‘Dot​’​ is inspired by one of Rei Kawakubo’s favourite scents: Japanese osmanthus, a small evergreen tree whose small white flowers have a wonderful peach-like aroma. It was created by Lucas Sieuzac – erstwhile senior perfumer at the German flavour and fragrance company Symrise – who used osmanthus absolute to recreate the smell of the flowers, with green notes and ambery woods to reference the leaves and bark of the tree, and touches of bitter orange, pepper and incense-like olibanum as well. The intentionally shelf-friendly black glass bottle neither stands nor sits, decorated with Kawakubo’s signature polka dots.

Galop d’Hermès Parfum, 2016

‘Galop d’Hermès’ was the second scent that perfumer Christine Nagel created since she took over as in-house Hermès ‘nose’ from the much-lauded Jean-Claude Ellena (her first was ‘Eau de Rhubarbe Ecarlate’, launched in February 2016), and it’s an attractive fragrance based on the unusual combination of leather, Damask rose and an ingredient not much used in perfumery – quince.

Hermès really pulled the stops out for the bottle: based on the shape of a rider’s stirrup, it’s inspired by archival bottles that were given out at the opening of the first Hermès store in New York in 1930. A heavy metal armature frames a glass container, with a chunky clip-on cap through which you can thread a braided Hermès-orange leather cord (in a nice touch, the cord comes in its own separate envelope). The bottle, the off-centre label (again, based on the 1930 design) and the cheerily coloured box are all carefully considered, and make a pleasing contrast to the often trashy packaging that all too many big brands are guilty of. A galloping success.

Black Orchid, by Tom Ford, Lalique Edition, 2016

Tom Ford’s iconic Black Orchid Perfume becomes one shade darker and more dramatic in the Lalique Edition. The highest concentration of the fragrance, captured in a finely fluted collector’s bottle by world-famous crystal purveyors, Lalique, this stunning interpretation of the sensuous scent is a rare treat.

‘Soft Tension’ and ‘Dual’, by Andrea Maack, 2016

These two, punchy fragrances from Icelandic artist and eponymous fragrance house Andrea Maack are the product of her collaboration with IFF perfumer Alienor Massenet. The duo took inspiration from Maack’s upbringing and the barren Nordic landscape.

The vessels, designed by Maddalena Casadei for Studio Irvine, are comfortable to hold in the hand, dark purple in colour and sleek in design. Housed in boxes created by graphic designer and art director Tommaso Garne, who took Maack’s original paintings and translated them into the black and white exterior design, the fragrances are meant to be unisex. ‘I don’t like the idea that women and men should smell a certain way,’ says Maack. ‘You just never know what people will respond to when it comes to scent.’

Thomas Heatherwick, for Louboutin, 2016

When it came to designing the packaging for his debut fragrance, Christian Louboutin admits that Thomas Heatherwick was not at the top of his list. ‘I have to be very honest, the first person I thought of was Oscar Niemeyer,’ Louboutin confessed at the time. ‘I had always admired his work but at that point he was 102 years old. So the second person was Thomas. His work fascinates me.’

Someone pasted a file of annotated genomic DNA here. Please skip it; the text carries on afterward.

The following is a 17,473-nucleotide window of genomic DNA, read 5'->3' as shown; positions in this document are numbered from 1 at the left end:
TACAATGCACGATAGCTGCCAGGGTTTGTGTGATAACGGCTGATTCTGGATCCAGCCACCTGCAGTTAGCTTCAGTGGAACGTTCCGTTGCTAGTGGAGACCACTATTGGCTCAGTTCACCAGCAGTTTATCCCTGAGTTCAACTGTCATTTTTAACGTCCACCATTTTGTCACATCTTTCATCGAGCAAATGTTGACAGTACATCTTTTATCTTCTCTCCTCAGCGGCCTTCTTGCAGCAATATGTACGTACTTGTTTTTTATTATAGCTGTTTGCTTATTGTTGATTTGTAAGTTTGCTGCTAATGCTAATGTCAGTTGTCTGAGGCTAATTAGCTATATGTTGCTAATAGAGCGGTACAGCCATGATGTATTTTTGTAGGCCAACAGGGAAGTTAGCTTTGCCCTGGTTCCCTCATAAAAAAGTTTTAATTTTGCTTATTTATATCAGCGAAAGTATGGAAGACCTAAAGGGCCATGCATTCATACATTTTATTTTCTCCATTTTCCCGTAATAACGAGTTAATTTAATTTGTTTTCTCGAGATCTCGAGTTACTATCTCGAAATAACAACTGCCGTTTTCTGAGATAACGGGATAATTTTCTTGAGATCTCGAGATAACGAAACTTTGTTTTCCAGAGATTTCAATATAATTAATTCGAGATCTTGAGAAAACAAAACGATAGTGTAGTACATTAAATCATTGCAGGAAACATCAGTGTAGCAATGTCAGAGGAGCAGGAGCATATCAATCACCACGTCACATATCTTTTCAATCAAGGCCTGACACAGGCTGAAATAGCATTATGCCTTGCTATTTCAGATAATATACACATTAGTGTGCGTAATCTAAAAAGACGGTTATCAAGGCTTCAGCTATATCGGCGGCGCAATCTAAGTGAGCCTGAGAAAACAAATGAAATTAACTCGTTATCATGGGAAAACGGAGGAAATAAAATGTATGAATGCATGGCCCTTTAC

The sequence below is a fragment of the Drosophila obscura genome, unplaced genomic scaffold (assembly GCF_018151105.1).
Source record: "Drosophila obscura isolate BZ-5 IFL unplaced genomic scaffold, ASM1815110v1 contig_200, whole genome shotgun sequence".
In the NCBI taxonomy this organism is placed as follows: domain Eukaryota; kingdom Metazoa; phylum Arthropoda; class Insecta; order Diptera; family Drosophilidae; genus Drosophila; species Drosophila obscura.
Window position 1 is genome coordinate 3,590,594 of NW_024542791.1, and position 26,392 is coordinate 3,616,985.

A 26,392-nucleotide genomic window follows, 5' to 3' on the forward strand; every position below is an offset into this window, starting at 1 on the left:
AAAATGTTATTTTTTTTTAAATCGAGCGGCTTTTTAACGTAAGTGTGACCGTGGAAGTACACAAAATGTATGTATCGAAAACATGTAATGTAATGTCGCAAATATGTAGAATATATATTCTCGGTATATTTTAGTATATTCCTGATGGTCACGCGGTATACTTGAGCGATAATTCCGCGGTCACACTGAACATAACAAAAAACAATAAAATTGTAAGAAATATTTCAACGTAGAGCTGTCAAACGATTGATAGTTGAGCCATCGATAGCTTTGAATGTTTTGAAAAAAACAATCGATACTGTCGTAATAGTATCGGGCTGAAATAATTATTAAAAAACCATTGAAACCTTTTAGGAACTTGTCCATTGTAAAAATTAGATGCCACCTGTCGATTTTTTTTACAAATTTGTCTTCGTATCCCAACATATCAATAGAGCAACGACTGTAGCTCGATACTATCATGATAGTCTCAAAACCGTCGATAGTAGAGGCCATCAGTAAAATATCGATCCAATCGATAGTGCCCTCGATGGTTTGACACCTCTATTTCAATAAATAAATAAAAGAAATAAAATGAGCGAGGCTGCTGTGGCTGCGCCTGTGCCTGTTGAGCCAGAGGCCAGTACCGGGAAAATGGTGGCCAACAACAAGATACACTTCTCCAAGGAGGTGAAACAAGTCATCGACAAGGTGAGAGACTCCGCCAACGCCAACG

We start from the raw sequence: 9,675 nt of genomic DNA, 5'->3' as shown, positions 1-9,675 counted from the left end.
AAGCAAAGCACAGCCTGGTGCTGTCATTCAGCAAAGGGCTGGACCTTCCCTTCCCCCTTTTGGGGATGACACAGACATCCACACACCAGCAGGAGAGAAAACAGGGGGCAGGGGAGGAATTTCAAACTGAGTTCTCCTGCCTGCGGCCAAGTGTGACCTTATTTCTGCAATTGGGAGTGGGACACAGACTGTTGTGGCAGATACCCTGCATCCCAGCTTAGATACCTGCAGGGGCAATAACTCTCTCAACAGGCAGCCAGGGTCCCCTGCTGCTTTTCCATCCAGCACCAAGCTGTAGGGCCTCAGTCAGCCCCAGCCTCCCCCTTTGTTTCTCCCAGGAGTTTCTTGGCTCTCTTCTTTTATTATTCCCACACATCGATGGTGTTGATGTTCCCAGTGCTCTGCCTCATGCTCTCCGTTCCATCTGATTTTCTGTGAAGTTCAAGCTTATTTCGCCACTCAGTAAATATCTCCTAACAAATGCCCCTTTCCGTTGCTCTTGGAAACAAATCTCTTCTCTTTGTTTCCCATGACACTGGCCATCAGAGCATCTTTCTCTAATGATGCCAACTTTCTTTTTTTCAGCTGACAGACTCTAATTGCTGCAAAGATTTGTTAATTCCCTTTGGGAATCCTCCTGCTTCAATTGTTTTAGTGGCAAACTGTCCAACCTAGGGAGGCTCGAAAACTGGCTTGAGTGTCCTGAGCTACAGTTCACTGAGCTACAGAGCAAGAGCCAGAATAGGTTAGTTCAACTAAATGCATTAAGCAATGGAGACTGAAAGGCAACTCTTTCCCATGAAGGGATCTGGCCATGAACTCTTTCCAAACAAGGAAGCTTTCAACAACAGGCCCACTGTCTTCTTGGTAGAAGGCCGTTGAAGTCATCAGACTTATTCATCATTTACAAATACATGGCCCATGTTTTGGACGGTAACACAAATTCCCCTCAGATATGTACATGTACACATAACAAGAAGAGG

The brief was simple: to create a striking and unique set of architectural vessels for the three fragrances that they encase. ‘I could never understand why beauty packaging was so ugly,’ lamented Louboutin. ‘For me, every corner of the object has to be taken in to consideration.’

‘Christian described the architectural way that he’d been thinking about nail varnish and the lipstick packaging and how he thought of all of these bottles like a city,’ recalled Heatherwick of the pair’s first meeting. ‘During our first discussions we were like children; it was like a game of table tennis in the way we were throwing ideas around. Christian was very open and generous to me and allowed me to play with the idea of fragrance and how it could be translated into an object.’

‘Totem’, by Nendo, for Kenzo, 2015

They say you should never judge a book by its cover – nor indeed a fragrance by its bottle – but sometimes the temptation is just too great. Having an equally beguiling bottle and scent helps avoid any bias. To that end, the Oki Sato-led Japanese studio Nendo has teamed up with Paris fashion house Kenzo to create the look – and logo – of the esteemed brand’s new unisex fragrance. A dark purple glass bottle in the shape of a tiny totem holds Kenzo’s three new scents, created for and inspired by a generation of globalisation. ‘Where previous generations have felt differences of nationality, language, and religion more acutely,’ explains Nendo, ‘the younger generation of today have comparatively fewer cultural divides to cross, enjoying a greater shared sense of identity.’

Described as ‘a new tribe’, the three unique colognes are modeled after the ancient totem poles of Native Americans; a simple structure which stands for an identity and has the power to gather people. Like the wooden monuments they were inspired by, the bottle is made of various segments of different shapes and sizes, stacked to create a solid and monolithic design.

Miu Miu Eau de Parfum, 2015